Thousands of dead fish floating in the Surabaya River were found by residents in several areas in Gresik Regency, from Driyorejo, Cangkir, to the Warugunung area in Surabaya City. The fish endemic to the Surabaya River died because it ran out of oxygen in the water due to high pollutants in the water.
Manager of the Advocacy and Litigation Program, Institute for Ecology and Wetland Conservation (ECOTON), Azis, said that untreated industrial waste is suspected to be the cause of the large number of dead fish in the Surabaya River. Not only big fish or broodstock, small fish also die and are caught by residents around the river.
“The number is quite large, from one point to another it can reach thousands of fish that die. In terms of size, from small ones to their parents, the big ones also die from the waste from the company,” explained Aziz.
From ECOTON’s observation, Azis said that the condition of the river water where the floating fish was found smelled bad and contained oil. It is suspected that several factories in the upper reaches of the river dispose of waste water without processing it first. This mass death fish incident, said Azis, was the largest since 2019.
ECOTON, said Azis, will report the incident of mass dead fish to the government, so that river water quality checks will be carried out, as well as for companies or factories suspected of disposing of their wastewater without being treated.
“We will file a complaint, after we identified yesterday, then today we will make a complaint to the BBWS (River Area Center), we will make a complaint to the DLH (Environmental Service), and PJT (Perum Jasa Tirta), related to the existence of dead fish event. And we hope that the government can come and conduct a survey or conduct a re-check related to the alleged companies that have disposed of waste without processing it first,” he added.
The Head of the Center for Sustainable Infrastructure and Environment Research, Directorate of Research and Community Service (DRPM), Sepuluh Nopember Institute of Technology (ITS) Surabaya, Warmadewanthi, said that this was the umpteenth time this mass death fish event had occurred. He said the water quality of the Surabaya river was very bad, and he could no longer bear the burden of wastewater from industry and households. This, said Warmadewanthi, cannot be separated from the absence of wastewater treatment plants originating from households, as well as the lack of tightening of regulations related to industrial wastewater quality standards that are allowed to be discharged into rivers.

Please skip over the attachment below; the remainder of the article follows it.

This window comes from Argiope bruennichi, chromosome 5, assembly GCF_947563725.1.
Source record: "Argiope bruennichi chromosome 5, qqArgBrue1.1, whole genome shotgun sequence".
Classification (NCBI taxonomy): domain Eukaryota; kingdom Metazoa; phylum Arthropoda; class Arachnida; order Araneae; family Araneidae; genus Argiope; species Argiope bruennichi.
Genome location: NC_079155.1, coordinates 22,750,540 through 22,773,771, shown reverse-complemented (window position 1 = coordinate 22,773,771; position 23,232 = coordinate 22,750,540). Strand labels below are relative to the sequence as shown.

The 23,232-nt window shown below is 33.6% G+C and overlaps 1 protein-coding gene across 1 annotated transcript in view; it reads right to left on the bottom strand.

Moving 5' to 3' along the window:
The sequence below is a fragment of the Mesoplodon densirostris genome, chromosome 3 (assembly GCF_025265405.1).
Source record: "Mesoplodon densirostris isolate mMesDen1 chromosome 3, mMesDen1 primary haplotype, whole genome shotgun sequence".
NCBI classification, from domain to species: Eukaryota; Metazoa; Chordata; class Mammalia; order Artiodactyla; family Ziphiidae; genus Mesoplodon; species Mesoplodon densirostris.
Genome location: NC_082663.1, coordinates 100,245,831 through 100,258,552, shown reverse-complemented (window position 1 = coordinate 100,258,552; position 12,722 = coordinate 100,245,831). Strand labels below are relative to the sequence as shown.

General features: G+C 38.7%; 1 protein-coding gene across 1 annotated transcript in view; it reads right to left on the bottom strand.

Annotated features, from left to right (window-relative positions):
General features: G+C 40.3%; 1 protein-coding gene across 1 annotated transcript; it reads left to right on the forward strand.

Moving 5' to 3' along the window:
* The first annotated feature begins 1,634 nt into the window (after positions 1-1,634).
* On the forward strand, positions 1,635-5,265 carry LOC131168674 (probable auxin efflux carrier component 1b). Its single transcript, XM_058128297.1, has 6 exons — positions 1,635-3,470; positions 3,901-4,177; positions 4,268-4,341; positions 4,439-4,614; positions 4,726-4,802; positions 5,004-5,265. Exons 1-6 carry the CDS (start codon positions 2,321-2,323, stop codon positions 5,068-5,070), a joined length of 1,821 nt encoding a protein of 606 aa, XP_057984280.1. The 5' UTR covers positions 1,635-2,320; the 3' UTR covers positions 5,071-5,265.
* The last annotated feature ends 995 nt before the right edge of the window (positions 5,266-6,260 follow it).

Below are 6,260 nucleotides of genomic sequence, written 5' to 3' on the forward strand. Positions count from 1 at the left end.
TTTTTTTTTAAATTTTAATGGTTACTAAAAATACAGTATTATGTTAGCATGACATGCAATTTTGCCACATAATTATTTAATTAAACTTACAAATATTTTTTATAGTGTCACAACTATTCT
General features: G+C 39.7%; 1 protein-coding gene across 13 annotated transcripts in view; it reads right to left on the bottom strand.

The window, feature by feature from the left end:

“From several studies that we have done, the quality of our river water is getting more and more compliant, and we also don’t have many wastewater treatment plants, especially for domestic waste, because what pollutes rivers is not only industrial wastewater. , “explained Warmadewanthi.
The wastewater treatment plant, said Warmadewanthi, must be owned so that the wastewater discharged into the river is truly safe and does not damage the river ecosystem. In addition, the river must be given time to recover its own condition, by not dumping wastewater into the river for a certain period of time.
“The bottom line is how we have a wastewater treatment plant that works well. Then the efficiency is also quite good, so that the level of pollutants released from the wastewater already meets the quality standards. Likewise, regulating, if we look at our industry from an industrial area, so one, the burden is quite heavy. Even though for example, industry A produces according to the quality standard, industry B next to it releases it according to the quality standard, but if it accumulates in water bodies, in rivers, yes, the river is still polluted,” he added. [pr/em]